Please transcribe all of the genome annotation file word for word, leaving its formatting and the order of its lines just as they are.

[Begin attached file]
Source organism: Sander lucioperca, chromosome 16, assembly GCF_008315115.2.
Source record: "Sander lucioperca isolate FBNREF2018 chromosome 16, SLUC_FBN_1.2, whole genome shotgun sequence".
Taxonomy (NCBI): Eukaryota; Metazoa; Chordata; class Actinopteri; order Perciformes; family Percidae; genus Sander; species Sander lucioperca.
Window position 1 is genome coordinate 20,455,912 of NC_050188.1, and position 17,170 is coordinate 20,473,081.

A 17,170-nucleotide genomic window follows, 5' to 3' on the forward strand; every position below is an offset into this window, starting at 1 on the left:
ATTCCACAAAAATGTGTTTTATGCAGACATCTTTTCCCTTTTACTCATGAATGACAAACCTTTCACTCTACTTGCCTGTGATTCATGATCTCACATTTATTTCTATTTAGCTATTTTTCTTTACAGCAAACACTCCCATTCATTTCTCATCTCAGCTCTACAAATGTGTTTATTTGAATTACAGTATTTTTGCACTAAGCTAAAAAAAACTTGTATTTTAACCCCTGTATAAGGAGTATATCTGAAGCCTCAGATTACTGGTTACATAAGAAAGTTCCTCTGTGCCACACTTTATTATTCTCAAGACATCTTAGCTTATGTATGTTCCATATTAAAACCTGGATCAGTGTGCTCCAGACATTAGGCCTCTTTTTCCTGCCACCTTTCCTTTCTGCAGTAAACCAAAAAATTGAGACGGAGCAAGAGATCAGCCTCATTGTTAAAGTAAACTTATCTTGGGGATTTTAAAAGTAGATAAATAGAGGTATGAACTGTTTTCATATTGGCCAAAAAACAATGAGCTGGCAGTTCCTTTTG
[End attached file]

Source organism: Sander lucioperca, chromosome 16, assembly GCF_008315115.2.
Source record: "Sander lucioperca isolate FBNREF2018 chromosome 16, SLUC_FBN_1.2, whole genome shotgun sequence".
Taxonomy (NCBI): Eukaryota; Metazoa; Chordata; class Actinopteri; order Perciformes; family Percidae; genus Sander; species Sander lucioperca.
Window position 1 is genome coordinate 20,455,912 of NC_050188.1, and position 17,170 is coordinate 20,473,081.

A 17,170-nucleotide genomic window follows, 5' to 3' on the forward strand; every position below is an offset into this window, starting at 1 on the left:
ATTCCACAAAAATGTGTTTTATGCAGACATCTTTTCCCTTTTACTCATGAATGACAAACCTTTCACTCTACTTGCCTGTGATTCATGATCTCACATTTATTTCTATTTAGCTATTTTTCTTTACAGCAAACACTCCCATTCATTTCTCATCTCAGCTCTACAAATGTGTTTATTTGAATTACAGTATTTTTGCACTAAGCTAAAAAAAACTTGTATTTTAACCCCTGTATAAGGAGTATATCTGAAGCCTCAGATTACTGGTTACATAAGAAAGTTCCTCTGTGCCACACTTTATTATTCTCAAGACATCTTAGCTTATGTATGTTCCATATTAAAACCTGGATCAGTGTGCTCCAGACATTAGGCCTCTTTTTCCTGCCACCTTTCCTTTCTGCAGTAAACCAAAAAATTGAGACGGAGCAAGAGATCAGCCTCATTGTTAAAGTAAACTTATCTTGGGGATTTTAAAAGTAGATAAATAGAGGTATGAACTGTTTTCATATTGGCCAAAAAACAATGAGCTGGCAGTTCCTTTTG